With all of this complexity it is so easy to make mistakes and get drawn into financial danger if you haven’t been on the receiving end of a good financial education before hitting your adult years. As the state educational system still isn’t doing enough to address the more practical side of financial literacy – not just the ability to add and subtract – it is really left to us as parents to shoulder that responsibility. It is a great feeling to be able to give our children toys and gifts but in my eyes there are much more important things we can give to our kids than possessions. Things like a strong moral compass, showing them how to lead a healthy lifestyle and the gift of financial literacy are just as important as any physical gift we might give.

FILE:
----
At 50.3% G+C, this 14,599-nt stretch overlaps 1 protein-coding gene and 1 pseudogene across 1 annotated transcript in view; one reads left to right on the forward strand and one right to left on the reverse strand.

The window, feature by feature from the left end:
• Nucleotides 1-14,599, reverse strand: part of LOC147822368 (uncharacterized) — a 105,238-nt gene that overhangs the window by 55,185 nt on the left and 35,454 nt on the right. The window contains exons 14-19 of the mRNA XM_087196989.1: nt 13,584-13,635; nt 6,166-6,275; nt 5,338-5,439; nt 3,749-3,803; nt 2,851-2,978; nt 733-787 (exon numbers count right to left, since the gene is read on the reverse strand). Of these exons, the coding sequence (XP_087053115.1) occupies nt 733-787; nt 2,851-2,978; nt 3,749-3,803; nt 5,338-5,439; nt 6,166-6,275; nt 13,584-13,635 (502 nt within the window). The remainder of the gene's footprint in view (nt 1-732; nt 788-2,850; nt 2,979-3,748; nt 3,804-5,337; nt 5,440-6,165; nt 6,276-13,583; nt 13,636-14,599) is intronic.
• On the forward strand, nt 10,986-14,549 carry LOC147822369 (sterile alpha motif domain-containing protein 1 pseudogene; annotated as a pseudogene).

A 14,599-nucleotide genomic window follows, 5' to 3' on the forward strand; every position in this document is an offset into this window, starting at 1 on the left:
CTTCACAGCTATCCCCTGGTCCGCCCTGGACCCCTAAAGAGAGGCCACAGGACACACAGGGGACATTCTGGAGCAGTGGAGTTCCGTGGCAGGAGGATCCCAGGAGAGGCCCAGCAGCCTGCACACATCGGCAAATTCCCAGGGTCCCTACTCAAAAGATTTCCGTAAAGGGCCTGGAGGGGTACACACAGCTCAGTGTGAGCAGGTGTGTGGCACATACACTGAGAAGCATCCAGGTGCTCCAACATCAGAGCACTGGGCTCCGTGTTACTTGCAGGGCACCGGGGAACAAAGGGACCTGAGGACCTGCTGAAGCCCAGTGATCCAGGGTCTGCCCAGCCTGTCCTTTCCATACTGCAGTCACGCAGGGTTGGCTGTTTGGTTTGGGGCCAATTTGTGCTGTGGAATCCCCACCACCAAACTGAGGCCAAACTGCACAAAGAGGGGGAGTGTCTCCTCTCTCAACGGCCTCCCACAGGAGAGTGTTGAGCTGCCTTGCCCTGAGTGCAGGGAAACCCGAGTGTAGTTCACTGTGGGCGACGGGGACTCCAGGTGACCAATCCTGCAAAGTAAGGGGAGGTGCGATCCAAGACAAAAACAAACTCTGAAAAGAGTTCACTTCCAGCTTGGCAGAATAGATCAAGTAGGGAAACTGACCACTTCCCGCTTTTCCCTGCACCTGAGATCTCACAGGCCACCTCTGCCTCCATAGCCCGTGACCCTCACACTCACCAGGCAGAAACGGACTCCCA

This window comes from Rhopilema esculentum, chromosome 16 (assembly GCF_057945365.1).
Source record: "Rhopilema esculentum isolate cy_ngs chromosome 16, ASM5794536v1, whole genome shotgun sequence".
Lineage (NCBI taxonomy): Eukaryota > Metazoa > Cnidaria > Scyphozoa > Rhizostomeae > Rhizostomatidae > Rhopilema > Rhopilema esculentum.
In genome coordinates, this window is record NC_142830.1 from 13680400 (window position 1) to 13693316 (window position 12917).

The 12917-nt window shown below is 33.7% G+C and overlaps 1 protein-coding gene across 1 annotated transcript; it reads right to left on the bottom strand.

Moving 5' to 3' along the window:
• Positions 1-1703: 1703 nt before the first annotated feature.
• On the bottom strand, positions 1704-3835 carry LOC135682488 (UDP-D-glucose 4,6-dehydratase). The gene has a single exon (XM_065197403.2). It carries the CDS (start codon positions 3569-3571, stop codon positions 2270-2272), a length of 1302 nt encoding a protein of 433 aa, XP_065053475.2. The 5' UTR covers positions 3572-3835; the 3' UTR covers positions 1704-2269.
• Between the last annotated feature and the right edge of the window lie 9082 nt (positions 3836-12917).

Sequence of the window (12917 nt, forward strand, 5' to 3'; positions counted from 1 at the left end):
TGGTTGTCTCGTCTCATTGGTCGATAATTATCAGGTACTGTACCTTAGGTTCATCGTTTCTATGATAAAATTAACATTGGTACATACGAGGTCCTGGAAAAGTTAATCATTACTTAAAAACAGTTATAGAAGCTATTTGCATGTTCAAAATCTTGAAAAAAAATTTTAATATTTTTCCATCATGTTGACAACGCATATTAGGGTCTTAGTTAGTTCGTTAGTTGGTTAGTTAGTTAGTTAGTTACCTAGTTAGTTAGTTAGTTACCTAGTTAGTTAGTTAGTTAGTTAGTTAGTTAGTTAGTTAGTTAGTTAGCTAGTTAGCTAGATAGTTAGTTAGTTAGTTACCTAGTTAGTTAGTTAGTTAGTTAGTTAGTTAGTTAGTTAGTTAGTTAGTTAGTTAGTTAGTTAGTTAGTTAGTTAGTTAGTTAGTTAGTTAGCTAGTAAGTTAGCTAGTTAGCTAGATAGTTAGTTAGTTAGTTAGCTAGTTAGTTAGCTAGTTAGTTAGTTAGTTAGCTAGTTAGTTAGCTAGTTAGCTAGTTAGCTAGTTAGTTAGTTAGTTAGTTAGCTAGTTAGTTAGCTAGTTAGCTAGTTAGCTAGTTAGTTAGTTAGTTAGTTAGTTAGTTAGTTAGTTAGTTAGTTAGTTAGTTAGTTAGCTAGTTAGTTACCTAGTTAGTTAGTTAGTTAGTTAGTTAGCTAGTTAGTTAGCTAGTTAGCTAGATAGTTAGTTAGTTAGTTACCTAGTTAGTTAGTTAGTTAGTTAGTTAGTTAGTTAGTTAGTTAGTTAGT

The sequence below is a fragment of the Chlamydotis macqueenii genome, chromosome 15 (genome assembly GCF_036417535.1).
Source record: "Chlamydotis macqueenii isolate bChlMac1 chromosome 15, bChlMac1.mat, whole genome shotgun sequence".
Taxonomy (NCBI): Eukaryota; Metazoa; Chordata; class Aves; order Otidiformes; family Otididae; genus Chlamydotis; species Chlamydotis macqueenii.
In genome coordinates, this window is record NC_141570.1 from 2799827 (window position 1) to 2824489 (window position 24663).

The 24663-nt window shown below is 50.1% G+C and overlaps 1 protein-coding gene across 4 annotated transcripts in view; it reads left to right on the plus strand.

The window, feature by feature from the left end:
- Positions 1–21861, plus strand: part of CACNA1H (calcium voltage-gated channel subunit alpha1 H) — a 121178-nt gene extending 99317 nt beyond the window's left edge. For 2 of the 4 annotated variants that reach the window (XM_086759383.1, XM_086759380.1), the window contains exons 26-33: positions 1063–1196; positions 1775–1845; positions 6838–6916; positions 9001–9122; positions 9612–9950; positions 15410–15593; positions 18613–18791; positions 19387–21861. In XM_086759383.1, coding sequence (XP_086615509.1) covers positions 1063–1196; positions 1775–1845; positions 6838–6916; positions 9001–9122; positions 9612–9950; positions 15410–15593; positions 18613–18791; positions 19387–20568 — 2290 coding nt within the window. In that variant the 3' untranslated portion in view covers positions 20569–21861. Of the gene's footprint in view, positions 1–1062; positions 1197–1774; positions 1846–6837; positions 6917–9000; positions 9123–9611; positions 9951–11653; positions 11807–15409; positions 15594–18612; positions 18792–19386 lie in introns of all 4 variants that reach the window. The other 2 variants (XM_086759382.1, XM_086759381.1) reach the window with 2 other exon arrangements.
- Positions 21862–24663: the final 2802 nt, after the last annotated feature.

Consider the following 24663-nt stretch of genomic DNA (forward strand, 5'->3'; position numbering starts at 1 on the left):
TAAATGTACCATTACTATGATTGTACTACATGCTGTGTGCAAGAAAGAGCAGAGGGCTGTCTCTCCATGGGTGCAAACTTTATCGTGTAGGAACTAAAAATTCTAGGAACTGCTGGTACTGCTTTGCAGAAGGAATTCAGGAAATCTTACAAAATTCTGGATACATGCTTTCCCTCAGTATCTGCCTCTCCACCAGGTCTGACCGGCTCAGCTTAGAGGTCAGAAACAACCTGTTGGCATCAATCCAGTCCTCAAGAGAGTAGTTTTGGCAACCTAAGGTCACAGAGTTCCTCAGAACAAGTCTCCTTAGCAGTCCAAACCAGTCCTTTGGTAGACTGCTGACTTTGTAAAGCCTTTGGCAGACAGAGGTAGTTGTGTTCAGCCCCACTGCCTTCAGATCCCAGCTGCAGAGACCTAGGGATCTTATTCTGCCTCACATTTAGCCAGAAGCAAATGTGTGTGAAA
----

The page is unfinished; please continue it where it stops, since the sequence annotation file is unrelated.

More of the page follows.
Financial literacy week

I’m publishing this post because this month is financial literacy month. Today a huge group of my fellow personal finance bloggers will all be writing different posts on the subject of financial literacy as part of a blog carnival organised by my good friend Shannon over at The Heavy Purse. If you want to read some of these posts then please head on over to the carnival and check out who is involved.

Financial literacy is not something that comes naturally to most people, generally it is something that needs to be taught and learned. Our schools and educational systems do a great job of educating our children but when it comes to financial literacy there is still much more that can be done and the buck doesn’t stop with them. If we want our children to avoid some of the financial mistakes that have been made by many people again and again over the centuries then we need to work hard to pass on one of the greatest gifts we can give, the gift of financial literacy!